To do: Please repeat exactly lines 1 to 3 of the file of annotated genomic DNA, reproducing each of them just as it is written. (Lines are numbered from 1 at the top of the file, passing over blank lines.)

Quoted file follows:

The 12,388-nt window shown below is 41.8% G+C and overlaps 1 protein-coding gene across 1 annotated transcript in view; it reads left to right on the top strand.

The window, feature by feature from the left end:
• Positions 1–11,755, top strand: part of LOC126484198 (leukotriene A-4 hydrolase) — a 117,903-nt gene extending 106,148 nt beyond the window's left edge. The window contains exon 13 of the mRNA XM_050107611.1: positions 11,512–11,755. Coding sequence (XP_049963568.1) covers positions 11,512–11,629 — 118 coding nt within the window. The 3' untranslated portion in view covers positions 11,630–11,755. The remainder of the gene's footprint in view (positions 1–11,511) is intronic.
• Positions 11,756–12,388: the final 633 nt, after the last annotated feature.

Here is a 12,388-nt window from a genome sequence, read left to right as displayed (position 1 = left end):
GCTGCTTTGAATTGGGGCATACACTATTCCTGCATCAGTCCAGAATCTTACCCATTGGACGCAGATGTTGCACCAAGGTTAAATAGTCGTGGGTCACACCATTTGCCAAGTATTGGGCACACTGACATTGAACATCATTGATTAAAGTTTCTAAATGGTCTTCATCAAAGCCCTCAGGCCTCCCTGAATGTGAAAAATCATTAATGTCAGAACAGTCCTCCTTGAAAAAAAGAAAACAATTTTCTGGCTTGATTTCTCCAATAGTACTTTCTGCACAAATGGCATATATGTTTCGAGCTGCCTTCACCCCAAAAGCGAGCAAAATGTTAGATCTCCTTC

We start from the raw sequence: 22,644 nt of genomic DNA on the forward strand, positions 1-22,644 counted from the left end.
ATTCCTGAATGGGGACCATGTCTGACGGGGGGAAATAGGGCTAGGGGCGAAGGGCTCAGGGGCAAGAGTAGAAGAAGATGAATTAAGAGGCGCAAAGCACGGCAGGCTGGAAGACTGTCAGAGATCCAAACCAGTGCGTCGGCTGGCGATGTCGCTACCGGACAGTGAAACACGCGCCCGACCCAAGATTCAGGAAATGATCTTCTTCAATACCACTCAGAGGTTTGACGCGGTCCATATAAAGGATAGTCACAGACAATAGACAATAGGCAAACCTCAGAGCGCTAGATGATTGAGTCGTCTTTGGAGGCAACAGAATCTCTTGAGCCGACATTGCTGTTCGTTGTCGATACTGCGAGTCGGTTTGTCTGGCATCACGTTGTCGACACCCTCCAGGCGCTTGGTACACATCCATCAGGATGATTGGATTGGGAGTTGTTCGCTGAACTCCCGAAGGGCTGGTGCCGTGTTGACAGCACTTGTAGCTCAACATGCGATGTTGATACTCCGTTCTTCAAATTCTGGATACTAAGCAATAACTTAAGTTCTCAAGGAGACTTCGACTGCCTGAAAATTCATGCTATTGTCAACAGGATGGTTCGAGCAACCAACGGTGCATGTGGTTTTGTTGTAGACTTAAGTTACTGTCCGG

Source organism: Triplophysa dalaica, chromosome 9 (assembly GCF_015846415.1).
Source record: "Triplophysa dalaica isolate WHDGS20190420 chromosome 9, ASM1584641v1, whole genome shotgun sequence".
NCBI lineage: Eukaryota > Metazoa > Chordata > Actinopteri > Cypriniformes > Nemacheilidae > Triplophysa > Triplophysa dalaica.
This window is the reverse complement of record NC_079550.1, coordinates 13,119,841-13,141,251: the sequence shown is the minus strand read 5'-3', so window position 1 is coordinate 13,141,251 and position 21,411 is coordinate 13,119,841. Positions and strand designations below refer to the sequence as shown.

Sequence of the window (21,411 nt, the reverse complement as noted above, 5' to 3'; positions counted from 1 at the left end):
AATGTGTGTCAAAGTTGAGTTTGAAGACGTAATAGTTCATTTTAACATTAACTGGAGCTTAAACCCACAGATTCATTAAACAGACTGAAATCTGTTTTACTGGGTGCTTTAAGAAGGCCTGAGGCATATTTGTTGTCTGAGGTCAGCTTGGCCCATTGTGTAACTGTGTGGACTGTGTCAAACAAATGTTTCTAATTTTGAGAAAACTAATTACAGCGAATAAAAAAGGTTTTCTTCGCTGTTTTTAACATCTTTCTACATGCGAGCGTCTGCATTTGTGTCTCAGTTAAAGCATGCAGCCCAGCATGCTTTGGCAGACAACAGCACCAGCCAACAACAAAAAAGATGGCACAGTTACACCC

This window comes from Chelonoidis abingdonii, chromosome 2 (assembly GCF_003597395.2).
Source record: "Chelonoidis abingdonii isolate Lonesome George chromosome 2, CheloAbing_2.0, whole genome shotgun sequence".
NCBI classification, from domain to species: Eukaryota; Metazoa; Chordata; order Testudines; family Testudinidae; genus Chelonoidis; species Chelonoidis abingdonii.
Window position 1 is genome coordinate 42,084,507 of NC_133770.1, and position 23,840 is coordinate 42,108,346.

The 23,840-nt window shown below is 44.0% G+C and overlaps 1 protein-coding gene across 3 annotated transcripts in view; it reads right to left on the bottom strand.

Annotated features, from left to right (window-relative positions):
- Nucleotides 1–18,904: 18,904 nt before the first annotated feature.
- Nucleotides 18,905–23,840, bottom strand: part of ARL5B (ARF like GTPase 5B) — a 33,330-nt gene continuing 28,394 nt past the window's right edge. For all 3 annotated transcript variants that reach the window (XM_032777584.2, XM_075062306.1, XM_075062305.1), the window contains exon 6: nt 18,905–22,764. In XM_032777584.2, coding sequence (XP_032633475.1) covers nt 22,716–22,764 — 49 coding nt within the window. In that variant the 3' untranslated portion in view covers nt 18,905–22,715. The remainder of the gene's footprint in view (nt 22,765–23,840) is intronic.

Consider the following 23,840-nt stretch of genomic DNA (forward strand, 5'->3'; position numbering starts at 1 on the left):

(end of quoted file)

The 12,388-nt window shown below is 41.8% G+C and overlaps 1 protein-coding gene across 1 annotated transcript in view; it reads left to right on the top strand.

The window, feature by feature from the left end:
• Positions 1–11,755, top strand: part of LOC126484198 (leukotriene A-4 hydrolase) — a 117,903-nt gene extending 106,148 nt beyond the window's left edge. The window contains exon 13 of the mRNA XM_050107611.1: positions 11,512–11,755. Coding sequence (XP_049963568.1) covers positions 11,512–11,629 — 118 coding nt within the window. The 3' untranslated portion in view covers positions 11,630–11,755. The remainder of the gene's footprint in view (positions 1–11,511) is intronic.